Whether you’re a runner, jogger, rambler, cyclist, power-walker, stroller or mobility scooter-rider, the South Downs National Park has over 3,300km of pathways in some of the most serene countryside you’re ever likely to see. Some of the journeys are well-trodden, others are not, and perhaps you’ll find your own little haven of serenity where you won’t see another walker for a few miles. That’s part of the beauty of the National Park’s extensive rights of way network – there’s always a new adventure to be had.

Why not check out our Discovery Map and start planning where you’d like to go? There’s also an extensive selection of downloadable walk leaflets on our website for all fitness levels. For a taster of South Downs cycling try one of our circular ride leaflets. Set a day, make a plan and then go for it!

If you’re looking for more vigorous activity, you could start trail running. There’s a full calendar of trail and road events that take place in the National Park, including the Beachy Head marathon, considered by many to be one of the toughest marathons in the UK with some 1100m of elevation gain over the 42-mile course.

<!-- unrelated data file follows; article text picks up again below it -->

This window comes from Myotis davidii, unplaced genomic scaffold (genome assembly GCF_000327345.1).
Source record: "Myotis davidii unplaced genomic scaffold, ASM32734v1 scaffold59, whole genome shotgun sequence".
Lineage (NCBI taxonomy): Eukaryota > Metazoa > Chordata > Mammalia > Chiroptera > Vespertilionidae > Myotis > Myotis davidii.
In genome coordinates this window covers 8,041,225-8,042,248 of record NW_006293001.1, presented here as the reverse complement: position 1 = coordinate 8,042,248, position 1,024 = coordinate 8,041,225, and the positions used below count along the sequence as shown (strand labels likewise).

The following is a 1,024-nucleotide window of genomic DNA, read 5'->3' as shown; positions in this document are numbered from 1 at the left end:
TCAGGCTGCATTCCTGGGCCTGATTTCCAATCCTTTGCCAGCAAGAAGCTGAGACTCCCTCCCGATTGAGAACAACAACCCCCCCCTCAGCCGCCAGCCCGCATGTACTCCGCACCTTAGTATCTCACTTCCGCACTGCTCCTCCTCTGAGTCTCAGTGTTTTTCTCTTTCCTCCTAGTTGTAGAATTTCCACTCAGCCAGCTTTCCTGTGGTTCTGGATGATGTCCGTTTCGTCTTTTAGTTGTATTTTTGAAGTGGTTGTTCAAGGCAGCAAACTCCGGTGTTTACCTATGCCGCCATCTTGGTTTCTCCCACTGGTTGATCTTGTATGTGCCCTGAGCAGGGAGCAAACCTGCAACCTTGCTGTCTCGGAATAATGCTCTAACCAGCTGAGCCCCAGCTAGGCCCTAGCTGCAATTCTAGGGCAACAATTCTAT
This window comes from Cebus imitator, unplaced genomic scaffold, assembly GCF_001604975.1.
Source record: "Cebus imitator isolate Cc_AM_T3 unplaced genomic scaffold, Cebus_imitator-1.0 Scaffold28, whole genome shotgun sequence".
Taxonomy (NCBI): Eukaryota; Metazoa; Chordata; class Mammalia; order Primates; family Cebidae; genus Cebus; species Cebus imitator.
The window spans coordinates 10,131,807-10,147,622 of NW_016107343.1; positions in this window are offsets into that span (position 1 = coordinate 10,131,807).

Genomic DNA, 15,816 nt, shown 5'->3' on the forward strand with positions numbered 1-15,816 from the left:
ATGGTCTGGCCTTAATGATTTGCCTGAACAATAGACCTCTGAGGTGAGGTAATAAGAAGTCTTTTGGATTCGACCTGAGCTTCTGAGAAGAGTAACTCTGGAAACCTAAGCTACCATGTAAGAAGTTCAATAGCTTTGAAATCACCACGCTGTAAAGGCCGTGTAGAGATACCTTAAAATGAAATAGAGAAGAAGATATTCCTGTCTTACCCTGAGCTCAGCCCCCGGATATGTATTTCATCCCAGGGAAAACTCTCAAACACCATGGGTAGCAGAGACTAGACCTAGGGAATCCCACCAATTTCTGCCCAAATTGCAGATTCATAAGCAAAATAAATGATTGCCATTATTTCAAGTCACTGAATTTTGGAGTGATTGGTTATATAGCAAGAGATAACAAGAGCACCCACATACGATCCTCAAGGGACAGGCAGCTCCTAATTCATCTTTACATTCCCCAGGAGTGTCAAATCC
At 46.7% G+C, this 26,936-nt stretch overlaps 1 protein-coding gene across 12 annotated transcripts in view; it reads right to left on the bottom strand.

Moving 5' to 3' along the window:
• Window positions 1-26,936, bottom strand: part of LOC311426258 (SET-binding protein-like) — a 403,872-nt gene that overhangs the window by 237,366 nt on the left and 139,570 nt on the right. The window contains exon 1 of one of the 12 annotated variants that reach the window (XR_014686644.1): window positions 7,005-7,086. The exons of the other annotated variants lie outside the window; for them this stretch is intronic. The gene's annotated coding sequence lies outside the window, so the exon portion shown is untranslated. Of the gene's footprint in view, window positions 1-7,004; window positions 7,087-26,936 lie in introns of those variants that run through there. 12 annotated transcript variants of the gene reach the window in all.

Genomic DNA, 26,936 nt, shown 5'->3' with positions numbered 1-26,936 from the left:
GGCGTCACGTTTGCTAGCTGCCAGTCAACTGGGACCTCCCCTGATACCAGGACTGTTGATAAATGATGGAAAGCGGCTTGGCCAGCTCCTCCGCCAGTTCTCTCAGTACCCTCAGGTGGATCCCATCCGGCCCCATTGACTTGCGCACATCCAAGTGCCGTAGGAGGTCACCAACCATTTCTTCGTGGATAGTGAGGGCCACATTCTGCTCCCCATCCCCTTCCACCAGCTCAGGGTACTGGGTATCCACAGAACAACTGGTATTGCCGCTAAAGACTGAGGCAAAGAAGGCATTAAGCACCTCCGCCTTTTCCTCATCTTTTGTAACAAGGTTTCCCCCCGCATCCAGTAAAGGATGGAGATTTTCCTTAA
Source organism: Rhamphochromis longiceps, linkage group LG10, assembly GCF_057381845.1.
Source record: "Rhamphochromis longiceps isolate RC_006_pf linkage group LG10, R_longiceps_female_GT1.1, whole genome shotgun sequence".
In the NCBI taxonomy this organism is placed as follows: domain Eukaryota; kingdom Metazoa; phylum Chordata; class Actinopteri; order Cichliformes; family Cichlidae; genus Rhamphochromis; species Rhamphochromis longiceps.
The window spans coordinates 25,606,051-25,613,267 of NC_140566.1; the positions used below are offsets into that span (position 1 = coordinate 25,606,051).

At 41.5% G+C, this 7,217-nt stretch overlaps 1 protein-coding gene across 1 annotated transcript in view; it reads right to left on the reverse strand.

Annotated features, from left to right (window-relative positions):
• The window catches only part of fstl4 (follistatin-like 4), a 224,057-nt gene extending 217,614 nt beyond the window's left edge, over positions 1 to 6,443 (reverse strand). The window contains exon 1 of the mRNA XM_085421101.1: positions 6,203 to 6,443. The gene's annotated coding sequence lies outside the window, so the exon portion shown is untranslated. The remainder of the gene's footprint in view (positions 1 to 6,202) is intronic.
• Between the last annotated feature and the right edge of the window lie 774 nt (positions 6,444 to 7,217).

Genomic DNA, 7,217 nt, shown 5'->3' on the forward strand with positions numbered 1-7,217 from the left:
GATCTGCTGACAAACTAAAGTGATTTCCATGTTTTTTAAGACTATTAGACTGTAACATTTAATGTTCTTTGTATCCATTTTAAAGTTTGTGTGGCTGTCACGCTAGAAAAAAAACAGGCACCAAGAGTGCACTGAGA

If you find the traditional marathon a bit too tame, Centurion Running organises two very popular ultra-races on the South Downs Way, the South Downs 50 mile and 100 mile events.

Queen Elizabeth Country Park in Hampshire hosts a weekly 5km ParkRun at 9am every Saturday. It’s not just about the races. She Runs Outdoors and Karibu running clubs organise various guided runs throughout the year and the Black Trail Runners are active in the National Park.

For those looking to hone the physique, why not check out Olympian Sally Gunnell’s outdoor workout filmed in the South Downs last year?


Set yourself a new challenge

New Year’s resolutions can be hard to stick to, but it’s much easier to set yourself some challenges that aren’t overly time-sensitive.

Have you ever walked the South Downs Way before? Why not walk a section of the 100-mile route and then try another section, and maybe another? It’s your challenge after all!

Admiring the view from Blackdown

Have you ever climbed to the top of the highest point in the National Park before? At 279.7 metres (918 ft) Blackdown offers a view that is well worth the climb!

Have you ever visited all seven of the beautiful river valleys in the National Park?

Have you visited all seven of our weird and wonderful creations on our Heathland Sculpture Trail?